Improving quality of biomedical imaging with new agents
Chris Edwards | 10/03/2020

Optical imaging has emerged as one of the promising imaging techniques in both research and clinical practice. Photoacoustic imaging and fluorescent imaging are the two leading representatives of optical-related imaging approaches. Their imaging qualities highly rely on contrast agents. The ideal photoacoustic and fluorescent agent is still to be found. The theoretical system that guides the construction of efficient contrast agents has not been widely established.

Associate Professor Kai Li (Biomedical Engineering – BME) teamed up with several research teams. They have made significant progress in designing near-infrared two-zone imaging materials and biomedical diagnosis. Their research outcomes have been published in Angewandte Chemie International Edition (Angew Chem Int Ed), Biomaterials, and Research.

The teams verified their design concepts and strategies through theoretical calculations. They obtained various high-performance photoacoustic and fluorescent imaging materials with optical activity in the second near-infrared window (NIR-II, 1000-1700 nm). They have applied them in different research fields, such as vascular imaging and tumor detection.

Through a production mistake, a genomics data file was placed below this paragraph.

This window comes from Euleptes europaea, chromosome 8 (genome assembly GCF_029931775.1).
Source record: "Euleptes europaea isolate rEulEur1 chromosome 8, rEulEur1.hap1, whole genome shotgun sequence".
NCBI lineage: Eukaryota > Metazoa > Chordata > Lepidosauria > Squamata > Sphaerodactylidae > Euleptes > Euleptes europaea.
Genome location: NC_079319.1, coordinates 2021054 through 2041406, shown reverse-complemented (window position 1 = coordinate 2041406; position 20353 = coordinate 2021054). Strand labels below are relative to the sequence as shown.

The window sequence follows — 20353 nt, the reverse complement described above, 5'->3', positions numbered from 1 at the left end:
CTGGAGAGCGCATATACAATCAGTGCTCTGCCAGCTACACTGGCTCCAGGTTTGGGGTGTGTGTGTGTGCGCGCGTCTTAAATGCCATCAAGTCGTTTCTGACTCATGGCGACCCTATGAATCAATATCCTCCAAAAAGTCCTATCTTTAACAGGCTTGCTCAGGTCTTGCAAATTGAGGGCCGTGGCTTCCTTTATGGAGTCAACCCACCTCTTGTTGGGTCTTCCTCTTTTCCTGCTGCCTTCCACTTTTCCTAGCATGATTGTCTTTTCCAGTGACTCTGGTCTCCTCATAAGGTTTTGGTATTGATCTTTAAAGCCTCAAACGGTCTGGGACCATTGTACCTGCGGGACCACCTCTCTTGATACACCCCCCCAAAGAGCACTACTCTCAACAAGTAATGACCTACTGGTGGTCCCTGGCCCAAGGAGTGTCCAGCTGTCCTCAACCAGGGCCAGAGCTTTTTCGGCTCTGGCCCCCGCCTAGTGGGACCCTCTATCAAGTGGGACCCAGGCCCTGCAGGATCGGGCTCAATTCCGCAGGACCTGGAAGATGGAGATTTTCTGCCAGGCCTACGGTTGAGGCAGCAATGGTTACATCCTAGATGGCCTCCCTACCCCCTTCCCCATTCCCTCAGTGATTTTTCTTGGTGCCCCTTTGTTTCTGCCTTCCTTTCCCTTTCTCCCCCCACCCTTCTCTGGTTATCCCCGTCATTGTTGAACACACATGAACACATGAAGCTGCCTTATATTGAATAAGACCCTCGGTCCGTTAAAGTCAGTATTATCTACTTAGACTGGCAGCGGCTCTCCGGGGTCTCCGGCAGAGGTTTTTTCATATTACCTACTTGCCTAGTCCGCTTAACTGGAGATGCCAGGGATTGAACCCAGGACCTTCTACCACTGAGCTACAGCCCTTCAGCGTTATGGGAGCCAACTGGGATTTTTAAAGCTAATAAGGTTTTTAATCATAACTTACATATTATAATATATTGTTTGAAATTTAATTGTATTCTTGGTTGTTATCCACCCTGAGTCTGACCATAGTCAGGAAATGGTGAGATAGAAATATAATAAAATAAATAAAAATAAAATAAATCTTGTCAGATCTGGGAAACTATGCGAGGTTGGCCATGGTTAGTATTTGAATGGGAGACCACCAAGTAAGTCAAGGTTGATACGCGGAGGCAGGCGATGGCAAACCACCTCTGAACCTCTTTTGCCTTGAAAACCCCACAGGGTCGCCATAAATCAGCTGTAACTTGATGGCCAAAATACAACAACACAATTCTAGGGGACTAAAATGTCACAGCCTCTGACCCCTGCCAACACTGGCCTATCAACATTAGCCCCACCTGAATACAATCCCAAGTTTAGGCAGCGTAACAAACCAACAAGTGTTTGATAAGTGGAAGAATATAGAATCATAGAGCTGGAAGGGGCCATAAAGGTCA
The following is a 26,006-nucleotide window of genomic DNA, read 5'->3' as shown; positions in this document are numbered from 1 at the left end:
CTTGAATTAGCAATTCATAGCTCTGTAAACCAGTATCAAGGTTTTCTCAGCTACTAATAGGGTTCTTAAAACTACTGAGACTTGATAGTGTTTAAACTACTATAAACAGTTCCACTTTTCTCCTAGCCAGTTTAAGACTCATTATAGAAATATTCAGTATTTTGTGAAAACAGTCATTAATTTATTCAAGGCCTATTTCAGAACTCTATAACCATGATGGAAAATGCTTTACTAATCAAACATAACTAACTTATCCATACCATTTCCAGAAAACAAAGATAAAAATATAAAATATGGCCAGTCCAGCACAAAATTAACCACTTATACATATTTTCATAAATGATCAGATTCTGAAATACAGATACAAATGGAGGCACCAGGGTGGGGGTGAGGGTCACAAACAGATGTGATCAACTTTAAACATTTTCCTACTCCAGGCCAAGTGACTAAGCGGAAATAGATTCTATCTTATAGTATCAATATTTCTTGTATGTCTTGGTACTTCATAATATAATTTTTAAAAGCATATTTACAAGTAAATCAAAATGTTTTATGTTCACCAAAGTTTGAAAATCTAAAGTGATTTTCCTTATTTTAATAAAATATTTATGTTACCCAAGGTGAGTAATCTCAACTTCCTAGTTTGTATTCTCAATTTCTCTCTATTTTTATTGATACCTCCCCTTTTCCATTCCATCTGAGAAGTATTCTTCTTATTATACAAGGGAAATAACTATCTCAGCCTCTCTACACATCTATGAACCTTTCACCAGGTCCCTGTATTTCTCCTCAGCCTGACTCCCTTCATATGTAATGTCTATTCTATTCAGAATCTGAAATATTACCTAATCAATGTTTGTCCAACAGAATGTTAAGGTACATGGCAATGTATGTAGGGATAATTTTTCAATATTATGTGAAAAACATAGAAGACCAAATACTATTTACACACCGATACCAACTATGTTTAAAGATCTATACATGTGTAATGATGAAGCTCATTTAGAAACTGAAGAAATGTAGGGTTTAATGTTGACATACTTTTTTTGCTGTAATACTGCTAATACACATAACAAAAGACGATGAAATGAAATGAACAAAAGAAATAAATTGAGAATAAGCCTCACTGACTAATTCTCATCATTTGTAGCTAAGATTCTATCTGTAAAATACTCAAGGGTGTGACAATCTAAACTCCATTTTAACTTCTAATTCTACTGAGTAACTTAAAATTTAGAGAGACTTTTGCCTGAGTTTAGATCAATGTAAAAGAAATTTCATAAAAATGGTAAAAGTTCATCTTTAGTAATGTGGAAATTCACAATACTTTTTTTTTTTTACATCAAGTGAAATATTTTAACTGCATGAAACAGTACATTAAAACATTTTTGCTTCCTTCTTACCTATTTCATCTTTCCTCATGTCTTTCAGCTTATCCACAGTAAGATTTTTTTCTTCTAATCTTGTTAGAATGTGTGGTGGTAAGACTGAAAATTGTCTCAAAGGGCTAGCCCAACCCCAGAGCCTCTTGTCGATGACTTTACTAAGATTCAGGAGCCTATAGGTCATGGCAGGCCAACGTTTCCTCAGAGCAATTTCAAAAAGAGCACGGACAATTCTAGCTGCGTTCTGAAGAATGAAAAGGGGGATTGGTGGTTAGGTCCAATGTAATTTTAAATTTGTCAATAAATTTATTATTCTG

The first paper at Angew Chem Int Ed. was titled “An Ester‐substituted Semiconducting Polymer with Efficient Nonradiative Decay Enhances NIR‐II Photoacoustic Performance for Monitoring of Tumor Growth.”

The research teams synthesized several thiadiazoloquinoxaline (TQ)-based semiconducting polymers (SPs) with a broad absorption covering the NIR-I to NIR-II regions. The excited s-BDT-TQE shows a large dihedral angle, narrow adiabatic energy, and low radiative decay. It is attributed to the strongly electron-deficient ester-substituted TQ-segment.

The more vigorous molecular motions trigger higher reorganization energy. They yield an efficient photo-induced nonradiative decay. BDT-TQE SP-cored nanoparticles with twisted intramolecular charge transfer (TICT) exhibit a high NIR-II photothermal conversion efficiency (61.6%). They also exhibit the preferable PA tracking in-situ hepatic tumor growth for more than 20 days.

The research teams proposed a new approach that adjusted the TICT effect in polymer chains for augmented PNRD property. It enhanced the photothermal conversion & photoacoustic performance for monitoring in-situ tumor growth in mice.

BME masters student Menglei Zha is the co-first author, along with City University of Hong Kong (CityU) Dr. Xiangwei Lin and National Kaoshiung University of Science and Technology (NKUST), Professor Jen-Shyang Ni. Dr. Kai Li is a co-corresponding author of this paper, with CityU Professor Lidai Wang and NKUST Dr. Jen-Shyang Ni.